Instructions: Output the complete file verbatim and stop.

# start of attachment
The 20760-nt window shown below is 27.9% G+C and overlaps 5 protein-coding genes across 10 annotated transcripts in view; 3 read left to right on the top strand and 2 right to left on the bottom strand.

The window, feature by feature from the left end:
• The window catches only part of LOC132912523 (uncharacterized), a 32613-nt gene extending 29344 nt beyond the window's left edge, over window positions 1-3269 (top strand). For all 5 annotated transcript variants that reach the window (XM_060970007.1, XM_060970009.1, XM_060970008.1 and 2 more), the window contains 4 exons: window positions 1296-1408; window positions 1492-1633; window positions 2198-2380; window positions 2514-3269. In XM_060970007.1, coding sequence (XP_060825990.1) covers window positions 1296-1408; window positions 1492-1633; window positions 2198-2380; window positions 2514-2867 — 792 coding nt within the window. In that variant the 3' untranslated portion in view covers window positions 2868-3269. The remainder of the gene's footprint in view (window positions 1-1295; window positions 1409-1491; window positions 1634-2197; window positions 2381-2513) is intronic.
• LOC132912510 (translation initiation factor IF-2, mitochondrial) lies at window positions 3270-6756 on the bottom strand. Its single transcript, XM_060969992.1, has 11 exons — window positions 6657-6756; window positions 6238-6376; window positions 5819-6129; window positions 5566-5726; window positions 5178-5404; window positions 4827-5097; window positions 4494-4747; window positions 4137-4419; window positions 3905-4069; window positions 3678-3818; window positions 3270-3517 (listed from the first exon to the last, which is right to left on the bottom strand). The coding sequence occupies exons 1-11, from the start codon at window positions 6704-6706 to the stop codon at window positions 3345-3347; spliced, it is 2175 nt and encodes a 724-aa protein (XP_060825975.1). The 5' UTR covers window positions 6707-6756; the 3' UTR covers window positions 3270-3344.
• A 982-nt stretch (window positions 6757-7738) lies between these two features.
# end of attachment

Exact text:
The 20760-nt window shown below is 27.9% G+C and overlaps 5 protein-coding genes across 10 annotated transcripts in view; 3 read left to right on the top strand and 2 right to left on the bottom strand.

The window, feature by feature from the left end:
• The window catches only part of LOC132912523 (uncharacterized), a 32613-nt gene extending 29344 nt beyond the window's left edge, over window positions 1-3269 (top strand). For all 5 annotated transcript variants that reach the window (XM_060970007.1, XM_060970009.1, XM_060970008.1 and 2 more), the window contains 4 exons: window positions 1296-1408; window positions 1492-1633; window positions 2198-2380; window positions 2514-3269. In XM_060970007.1, coding sequence (XP_060825990.1) covers window positions 1296-1408; window positions 1492-1633; window positions 2198-2380; window positions 2514-2867 — 792 coding nt within the window. In that variant the 3' untranslated portion in view covers window positions 2868-3269. The remainder of the gene's footprint in view (window positions 1-1295; window positions 1409-1491; window positions 1634-2197; window positions 2381-2513) is intronic.
• LOC132912510 (translation initiation factor IF-2, mitochondrial) lies at window positions 3270-6756 on the bottom strand. Its single transcript, XM_060969992.1, has 11 exons — window positions 6657-6756; window positions 6238-6376; window positions 5819-6129; window positions 5566-5726; window positions 5178-5404; window positions 4827-5097; window positions 4494-4747; window positions 4137-4419; window positions 3905-4069; window positions 3678-3818; window positions 3270-3517 (listed from the first exon to the last, which is right to left on the bottom strand). The coding sequence occupies exons 1-11, from the start codon at window positions 6704-6706 to the stop codon at window positions 3345-3347; spliced, it is 2175 nt and encodes a 724-aa protein (XP_060825975.1). The 5' UTR covers window positions 6707-6756; the 3' UTR covers window positions 3270-3344.
• A 982-nt stretch (window positions 6757-7738) lies between these two features.